Second Botta-designed museum opens in the US

The Bechtler Museum of Modern Art is Botta's second art gallery in the US

A second museum designed by Mario Botta has just opened in the United States, bearing all the hallmarks of the world renowned Ticino architect.

This content was published on January 13, 2010

The Bechtler Museum of Modern Art – named after its benefactor, the Swiss Andreas Bechtler – is situated in the centre of Charlotte, North Carolina.

The terracotta coloured exterior strikes the eye, as do the geometric shapes and the convex, 15-metre-high column at the entrance.

The roof of this entrance area is the floor of the actual exhibition space. “We have created a little plaza here,” Botta told

The Bechtler Museum is like a design for a theatre and a city museum under construction, he said. Together these form a culture campus. The main north-south highway runs directly past the new Botta building, which has four levels and a total floor space of 3,000 square metres.

The 1,000-square-metre exhibition area dominates the construction.

By European standards, it is an imposing building. But by American standards it is rather modest. “It is an intimate space,” said Botta. That becomes clear when you view the building from a distance, and see it surrounded by skyscrapers.

A Swiss gift

The impetus for the museum came from industrialist Andreas Bechtler, who moved to Charlotte in the 1970s and inherited with his sister his parents’ art collection, including important 20th century pieces.

As he wanted to make the collection accessible to the public, Bechtler donated around 1,400 pieces to the city of Charlotte, 116 of which are now on display. These include works by Andy Warhol, Alberto Giacometti and Jean Tinguely as well as Picasso, Jasper Johns, Max Ernst, Paul Klee, Le Corbusier, Joan Miró, Alexander Calder and Ben Nicholson.

The museum was built by the city and district of Charlotte at a cost of $17 million (SFr17.33 million), with financing from the Wachova/Wells Fargo bank. Bechtler contributed an additional $3 million of his own.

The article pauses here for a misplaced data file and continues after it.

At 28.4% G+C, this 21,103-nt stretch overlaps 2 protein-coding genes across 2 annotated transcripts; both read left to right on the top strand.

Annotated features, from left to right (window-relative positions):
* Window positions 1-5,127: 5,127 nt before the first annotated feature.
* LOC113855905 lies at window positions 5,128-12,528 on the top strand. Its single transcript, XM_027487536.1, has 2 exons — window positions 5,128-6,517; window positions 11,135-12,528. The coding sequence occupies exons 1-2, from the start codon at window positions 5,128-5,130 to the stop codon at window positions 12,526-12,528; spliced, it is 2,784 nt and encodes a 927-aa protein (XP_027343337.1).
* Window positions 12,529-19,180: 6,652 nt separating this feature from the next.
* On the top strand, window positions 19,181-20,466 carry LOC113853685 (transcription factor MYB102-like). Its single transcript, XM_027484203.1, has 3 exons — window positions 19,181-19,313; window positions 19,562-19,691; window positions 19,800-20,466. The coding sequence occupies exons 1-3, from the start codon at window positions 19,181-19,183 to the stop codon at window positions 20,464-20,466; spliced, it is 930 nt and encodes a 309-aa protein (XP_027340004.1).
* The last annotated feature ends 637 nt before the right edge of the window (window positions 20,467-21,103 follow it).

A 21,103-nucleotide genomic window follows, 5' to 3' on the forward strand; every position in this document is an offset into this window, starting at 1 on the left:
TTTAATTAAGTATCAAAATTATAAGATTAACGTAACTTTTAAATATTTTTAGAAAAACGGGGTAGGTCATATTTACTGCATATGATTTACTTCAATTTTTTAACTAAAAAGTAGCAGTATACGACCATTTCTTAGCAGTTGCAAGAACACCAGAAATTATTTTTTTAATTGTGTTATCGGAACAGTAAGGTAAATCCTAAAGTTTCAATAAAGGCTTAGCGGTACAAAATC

When it came to the choice of architect, he appears to have had the right to nominate someone. “I received the commission from the city of Charlotte on Bechtler’s recommendation,” Botta explained.

Second US work

In the entrance area stands the large Firebird sculpture by the French-American artist, Niki de Saint Phalle (1930-2002), which dates from 1991. Bechtler was convinced that this rounded sculpture would be the perfect counterweight to the linear-geometrical museum building.

“The Firebird is both exciting and a symbol of a warm welcome to all visitors to Charlotte and to the Wells-Fargo-Cultural-Campus,” writes museum president John Boyer on the Bechler Museum website.

For Botta, it is the second building he has erected in the US. His first work was the San Francisco Museum of Modern Art in 1995. Both his US buildings are modern art galleries.

“That is really coincidence,” laughed Botta, adding that he has no other projects in the US at present.

Gerhard Lob in Lugano, (Adapted from German by Morven McLean)

Mario Botta

Born on April 1, 1943 in Mendrisio, canton Ticino, where he still lives. He is married and the father of three grown-up children.

At 15, Botta began an apprenticeship as a draftsman with Tita Carloni. He spent time at the Liceo Artistico in Milan before finally studying architecture in Venice.

Botta is one of the best known architects in Switzerland with buildings all over the world. His office is in Lugano, but will move to Mendrisio from the end of 2010.

In 2010 the Trento and Rovereto Museo di Arte Moderna e Contemporanea will stage a retrospective of Botta’s work to mark his 50 years as an architect. The roving exhibition, designed by Botta, will thereafter be shown in museums throughout the world.

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The largest city in the US state of North Carolina, it is situated on the border with South Carolina.

The city has around 700,000 inhabitants, with more than two million in the wider Charlotte area.

Charlotte is one of the biggest US financial centres. The Wachovia banking group, which partly financed the building’s construction, had its headquarters here. Following the financial crisis, it was completely taken over by Wells Fargo at the end of 2008.

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